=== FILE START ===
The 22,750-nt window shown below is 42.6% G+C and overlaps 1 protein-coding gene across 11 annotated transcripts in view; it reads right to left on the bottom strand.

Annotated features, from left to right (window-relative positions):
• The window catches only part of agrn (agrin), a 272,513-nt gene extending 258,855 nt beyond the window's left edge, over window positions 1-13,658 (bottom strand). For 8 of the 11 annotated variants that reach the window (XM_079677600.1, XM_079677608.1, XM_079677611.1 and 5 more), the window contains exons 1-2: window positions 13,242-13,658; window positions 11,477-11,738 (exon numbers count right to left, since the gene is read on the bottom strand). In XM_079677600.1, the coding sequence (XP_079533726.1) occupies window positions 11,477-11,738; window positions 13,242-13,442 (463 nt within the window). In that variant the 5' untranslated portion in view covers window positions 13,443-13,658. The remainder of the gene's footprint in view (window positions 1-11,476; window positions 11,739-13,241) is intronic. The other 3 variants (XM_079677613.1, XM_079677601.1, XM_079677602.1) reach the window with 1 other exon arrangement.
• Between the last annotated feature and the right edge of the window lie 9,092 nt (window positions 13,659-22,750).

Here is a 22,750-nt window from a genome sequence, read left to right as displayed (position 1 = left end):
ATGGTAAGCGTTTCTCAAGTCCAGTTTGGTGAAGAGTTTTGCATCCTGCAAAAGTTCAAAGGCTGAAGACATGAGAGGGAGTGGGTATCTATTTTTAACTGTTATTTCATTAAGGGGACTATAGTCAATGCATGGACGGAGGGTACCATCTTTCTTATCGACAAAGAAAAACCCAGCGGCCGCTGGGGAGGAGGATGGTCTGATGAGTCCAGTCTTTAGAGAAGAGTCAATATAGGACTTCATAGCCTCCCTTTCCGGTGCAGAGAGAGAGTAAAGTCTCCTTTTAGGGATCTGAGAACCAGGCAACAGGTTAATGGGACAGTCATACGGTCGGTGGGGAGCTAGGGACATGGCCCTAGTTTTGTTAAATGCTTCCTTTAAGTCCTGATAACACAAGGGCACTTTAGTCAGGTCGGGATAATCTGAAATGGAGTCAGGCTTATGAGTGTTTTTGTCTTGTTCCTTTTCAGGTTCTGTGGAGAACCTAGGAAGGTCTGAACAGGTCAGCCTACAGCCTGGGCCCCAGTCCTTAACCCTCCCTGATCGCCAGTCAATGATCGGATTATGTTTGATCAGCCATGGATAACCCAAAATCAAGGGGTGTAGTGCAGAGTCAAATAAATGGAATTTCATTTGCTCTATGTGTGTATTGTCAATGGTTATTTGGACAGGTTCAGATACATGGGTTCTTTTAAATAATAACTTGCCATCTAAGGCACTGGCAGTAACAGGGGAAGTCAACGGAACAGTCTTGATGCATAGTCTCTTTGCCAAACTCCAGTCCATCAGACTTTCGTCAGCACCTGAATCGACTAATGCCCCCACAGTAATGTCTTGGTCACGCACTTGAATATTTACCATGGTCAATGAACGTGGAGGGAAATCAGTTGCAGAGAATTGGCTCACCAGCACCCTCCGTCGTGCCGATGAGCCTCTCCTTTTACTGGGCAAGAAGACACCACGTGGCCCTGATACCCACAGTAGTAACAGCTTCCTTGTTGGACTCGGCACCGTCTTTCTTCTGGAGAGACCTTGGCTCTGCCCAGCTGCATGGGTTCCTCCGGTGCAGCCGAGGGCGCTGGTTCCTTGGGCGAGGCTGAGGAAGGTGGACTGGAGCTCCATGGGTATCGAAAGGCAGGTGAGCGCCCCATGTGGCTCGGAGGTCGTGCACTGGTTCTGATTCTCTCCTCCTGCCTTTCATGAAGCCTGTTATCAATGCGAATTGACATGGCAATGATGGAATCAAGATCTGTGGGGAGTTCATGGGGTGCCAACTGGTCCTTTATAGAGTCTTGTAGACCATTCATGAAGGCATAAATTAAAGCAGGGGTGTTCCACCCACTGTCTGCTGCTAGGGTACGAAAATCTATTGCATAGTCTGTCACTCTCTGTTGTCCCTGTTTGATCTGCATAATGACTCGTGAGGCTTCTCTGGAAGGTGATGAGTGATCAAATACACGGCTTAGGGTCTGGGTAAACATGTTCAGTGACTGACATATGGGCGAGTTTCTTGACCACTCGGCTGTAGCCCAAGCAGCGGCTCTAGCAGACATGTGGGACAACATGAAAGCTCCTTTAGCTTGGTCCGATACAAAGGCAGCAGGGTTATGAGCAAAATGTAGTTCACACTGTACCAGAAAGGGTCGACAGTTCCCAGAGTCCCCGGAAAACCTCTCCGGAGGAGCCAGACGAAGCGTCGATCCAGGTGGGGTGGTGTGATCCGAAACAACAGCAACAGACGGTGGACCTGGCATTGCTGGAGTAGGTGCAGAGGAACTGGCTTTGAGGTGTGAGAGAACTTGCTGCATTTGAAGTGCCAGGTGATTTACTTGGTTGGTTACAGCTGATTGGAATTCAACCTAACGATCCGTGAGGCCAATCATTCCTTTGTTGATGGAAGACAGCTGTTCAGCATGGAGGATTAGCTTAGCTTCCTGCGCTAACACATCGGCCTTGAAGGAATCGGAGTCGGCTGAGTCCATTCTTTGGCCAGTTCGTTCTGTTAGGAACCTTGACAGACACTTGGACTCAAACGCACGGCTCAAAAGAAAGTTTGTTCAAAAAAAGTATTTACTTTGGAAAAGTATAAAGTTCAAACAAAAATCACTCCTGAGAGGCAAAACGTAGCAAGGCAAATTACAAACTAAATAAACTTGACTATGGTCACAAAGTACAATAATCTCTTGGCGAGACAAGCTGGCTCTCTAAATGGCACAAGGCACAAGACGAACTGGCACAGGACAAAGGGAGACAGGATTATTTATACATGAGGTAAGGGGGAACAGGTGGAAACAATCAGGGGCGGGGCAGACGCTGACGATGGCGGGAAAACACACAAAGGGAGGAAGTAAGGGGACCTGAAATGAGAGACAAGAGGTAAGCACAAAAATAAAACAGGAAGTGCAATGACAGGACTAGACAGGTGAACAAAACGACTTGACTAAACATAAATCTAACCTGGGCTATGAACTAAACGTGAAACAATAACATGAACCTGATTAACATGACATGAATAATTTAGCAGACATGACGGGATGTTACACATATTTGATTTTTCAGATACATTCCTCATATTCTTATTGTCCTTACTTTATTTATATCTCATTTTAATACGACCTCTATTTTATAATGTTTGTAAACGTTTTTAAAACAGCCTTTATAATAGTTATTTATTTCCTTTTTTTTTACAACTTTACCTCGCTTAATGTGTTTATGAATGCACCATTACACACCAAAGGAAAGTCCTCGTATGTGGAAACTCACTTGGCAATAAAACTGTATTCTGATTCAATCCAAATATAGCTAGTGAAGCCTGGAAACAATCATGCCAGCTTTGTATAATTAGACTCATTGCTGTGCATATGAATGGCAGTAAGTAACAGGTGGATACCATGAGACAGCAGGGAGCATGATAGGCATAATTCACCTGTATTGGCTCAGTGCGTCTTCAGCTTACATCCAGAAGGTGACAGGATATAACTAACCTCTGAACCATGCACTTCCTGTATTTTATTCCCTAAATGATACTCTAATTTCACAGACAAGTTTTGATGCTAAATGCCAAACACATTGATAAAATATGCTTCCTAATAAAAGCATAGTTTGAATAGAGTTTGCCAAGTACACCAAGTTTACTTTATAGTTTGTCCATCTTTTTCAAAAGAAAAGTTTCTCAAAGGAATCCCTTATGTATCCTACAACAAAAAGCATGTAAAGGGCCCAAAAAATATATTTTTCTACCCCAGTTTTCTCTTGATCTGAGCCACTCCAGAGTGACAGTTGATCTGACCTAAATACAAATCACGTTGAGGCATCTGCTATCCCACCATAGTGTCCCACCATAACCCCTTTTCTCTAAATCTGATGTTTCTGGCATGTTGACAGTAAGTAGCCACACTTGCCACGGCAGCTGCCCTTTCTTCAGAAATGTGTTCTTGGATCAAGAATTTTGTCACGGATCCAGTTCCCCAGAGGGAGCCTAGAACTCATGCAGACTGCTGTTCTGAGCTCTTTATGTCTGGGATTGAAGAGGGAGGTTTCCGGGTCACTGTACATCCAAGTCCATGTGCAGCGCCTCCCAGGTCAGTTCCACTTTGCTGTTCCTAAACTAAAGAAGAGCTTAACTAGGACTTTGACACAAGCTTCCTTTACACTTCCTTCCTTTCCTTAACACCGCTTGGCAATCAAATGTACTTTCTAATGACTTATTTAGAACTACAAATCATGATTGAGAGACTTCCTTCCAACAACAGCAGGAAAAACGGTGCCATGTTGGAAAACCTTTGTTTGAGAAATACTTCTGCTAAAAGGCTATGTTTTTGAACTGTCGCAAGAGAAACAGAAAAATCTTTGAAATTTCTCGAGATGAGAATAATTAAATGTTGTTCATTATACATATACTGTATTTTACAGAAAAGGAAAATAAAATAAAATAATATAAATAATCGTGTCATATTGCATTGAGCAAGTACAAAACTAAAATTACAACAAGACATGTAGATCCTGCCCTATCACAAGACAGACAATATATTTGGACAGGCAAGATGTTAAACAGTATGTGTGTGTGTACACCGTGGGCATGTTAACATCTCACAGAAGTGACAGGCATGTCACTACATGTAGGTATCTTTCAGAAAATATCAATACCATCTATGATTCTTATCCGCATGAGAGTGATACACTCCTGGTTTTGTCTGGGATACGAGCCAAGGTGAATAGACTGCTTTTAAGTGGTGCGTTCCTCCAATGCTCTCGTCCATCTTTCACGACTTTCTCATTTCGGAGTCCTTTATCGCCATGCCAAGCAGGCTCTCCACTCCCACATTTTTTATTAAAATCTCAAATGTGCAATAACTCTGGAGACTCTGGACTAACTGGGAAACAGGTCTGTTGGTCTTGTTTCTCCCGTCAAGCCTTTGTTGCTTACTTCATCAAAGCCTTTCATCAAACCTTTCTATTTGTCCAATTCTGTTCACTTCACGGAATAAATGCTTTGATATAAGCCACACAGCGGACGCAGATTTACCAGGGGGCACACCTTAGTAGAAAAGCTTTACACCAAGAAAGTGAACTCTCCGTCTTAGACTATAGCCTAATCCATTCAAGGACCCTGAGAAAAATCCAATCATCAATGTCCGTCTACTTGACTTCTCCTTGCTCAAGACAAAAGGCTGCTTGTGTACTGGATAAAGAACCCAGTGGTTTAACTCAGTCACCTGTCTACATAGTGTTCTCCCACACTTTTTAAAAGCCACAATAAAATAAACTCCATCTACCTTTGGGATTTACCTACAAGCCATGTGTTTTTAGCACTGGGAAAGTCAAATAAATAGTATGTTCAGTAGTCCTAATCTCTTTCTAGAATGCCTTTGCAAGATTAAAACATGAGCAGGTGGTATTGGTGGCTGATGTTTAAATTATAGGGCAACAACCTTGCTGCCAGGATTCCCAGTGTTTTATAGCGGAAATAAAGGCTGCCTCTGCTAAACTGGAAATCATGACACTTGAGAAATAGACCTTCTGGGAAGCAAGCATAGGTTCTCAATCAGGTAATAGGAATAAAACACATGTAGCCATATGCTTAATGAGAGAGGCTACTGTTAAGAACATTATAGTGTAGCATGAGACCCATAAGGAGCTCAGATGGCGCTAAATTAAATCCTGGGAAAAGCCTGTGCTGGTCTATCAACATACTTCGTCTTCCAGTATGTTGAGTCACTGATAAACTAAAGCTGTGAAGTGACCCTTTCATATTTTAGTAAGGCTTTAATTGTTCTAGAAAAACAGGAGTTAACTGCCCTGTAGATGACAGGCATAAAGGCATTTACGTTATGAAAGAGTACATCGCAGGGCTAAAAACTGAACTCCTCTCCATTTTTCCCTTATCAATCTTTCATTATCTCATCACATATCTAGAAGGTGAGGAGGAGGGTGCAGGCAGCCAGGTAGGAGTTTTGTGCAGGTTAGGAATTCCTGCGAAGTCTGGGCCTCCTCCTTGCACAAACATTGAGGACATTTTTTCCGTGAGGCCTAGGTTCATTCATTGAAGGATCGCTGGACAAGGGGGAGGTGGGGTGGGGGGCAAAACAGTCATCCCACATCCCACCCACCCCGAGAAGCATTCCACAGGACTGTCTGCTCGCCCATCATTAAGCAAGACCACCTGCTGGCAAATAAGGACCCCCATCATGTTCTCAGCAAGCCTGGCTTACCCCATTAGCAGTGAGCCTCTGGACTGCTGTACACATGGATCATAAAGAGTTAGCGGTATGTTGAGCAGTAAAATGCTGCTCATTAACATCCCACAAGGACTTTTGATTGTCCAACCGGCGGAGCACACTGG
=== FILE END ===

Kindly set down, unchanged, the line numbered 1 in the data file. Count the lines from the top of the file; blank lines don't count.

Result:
The 22,750-nt window shown below is 42.6% G+C and overlaps 1 protein-coding gene across 11 annotated transcripts in view; it reads right to left on the bottom strand.